Why JCPenney's New Corporate Culture Is Failing


When Ron Johnson first took the helm of JCPenney, he saw a culture of complacency. He tried to fix it, implementing ideas he learned from his previous jobs at Apple and Target.

It hasn't worked.

Employees are mad and speaking out — from home office execs to the frontline store workers.


Companies around the world have made all sorts of different cultures work, yet JCPenney seems to have missed the mark.

What exactly is wrong with the corporate culture at JCPenney?

We talked to Chris DeRose, co-author of “Judgment on the Front Line: How Smart Companies Win by Trusting Their People.


"It’s not clear that there is a JCP culture anymore," said DeRose. "Visit the job boards or read the press and you find open disregard for senior management. Walk around your local store and you’re likely to meet a disengaged employee."

JCPenney COO Michael Kramer despised the old culture and wanted to change it.

"I hated the old culture," he told The Wall Street Journal. "It was pathetic."


Yet, not enough has been done to build a new culture at JCPenney. It's stuck in a period of chaos.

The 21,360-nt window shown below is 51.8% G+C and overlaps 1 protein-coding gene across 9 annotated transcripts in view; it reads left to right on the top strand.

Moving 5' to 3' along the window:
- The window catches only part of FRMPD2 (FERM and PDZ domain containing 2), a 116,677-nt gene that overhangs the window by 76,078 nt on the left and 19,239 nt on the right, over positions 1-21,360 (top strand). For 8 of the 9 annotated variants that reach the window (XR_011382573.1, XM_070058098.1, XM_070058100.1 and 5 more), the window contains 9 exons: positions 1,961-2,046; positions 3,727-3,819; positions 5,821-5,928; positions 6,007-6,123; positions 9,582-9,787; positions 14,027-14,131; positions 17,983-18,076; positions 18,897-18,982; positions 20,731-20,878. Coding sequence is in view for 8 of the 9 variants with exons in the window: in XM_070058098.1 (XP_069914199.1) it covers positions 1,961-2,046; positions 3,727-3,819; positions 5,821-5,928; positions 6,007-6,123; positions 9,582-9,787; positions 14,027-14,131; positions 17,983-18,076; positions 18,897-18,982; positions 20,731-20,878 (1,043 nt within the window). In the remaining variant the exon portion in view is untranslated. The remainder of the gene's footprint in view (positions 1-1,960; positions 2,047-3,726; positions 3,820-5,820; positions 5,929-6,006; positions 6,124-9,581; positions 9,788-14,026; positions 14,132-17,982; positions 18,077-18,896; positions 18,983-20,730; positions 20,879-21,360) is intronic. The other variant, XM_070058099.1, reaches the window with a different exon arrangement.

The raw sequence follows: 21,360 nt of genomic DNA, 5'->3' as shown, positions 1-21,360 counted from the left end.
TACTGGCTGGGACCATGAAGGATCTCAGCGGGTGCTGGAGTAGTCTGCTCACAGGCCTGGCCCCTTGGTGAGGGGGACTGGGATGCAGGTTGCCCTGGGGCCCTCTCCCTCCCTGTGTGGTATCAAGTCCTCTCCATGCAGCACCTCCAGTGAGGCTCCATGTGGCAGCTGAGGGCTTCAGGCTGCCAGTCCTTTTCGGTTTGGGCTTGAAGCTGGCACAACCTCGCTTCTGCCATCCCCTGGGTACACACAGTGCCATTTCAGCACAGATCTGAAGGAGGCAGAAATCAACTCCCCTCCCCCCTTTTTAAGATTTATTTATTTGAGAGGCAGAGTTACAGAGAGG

"Insufficient time has been spent defining what the new culture will be," said DeRose. "Rather than just indict the old culture, the company needs to invest in defining an energizing vision of what it will be that employees can buy into at a local level."

It didn't help that the new practices he brought from Apple were shunned by workers from the old era of JCPenney.


"Some of these – flashy presentations with a 'big reveal,' hyper-secretiveness – don’t translate well when you have over one hundred thousand employees who are concerned about their jobs amid layoffs," said DeRose.

DeRose contrasted what's happening at JCPenney with what Yum! Brands CEO David Novak did at his fast food giant.

See, Yum! had three totally different cultures at its big brands: KFC, Pizza Hut, and Taco Bell.


But Novak didn't impose his own cultural definition on his minions.

"He engaged management in defining a distinctive culture that is in large measure responsible for their enormous success," explained DeRose.

"This isn’t just management fluff," he continued. "Retail is a contact sport and how employees feel when they show up for work directly impacts the customer experience."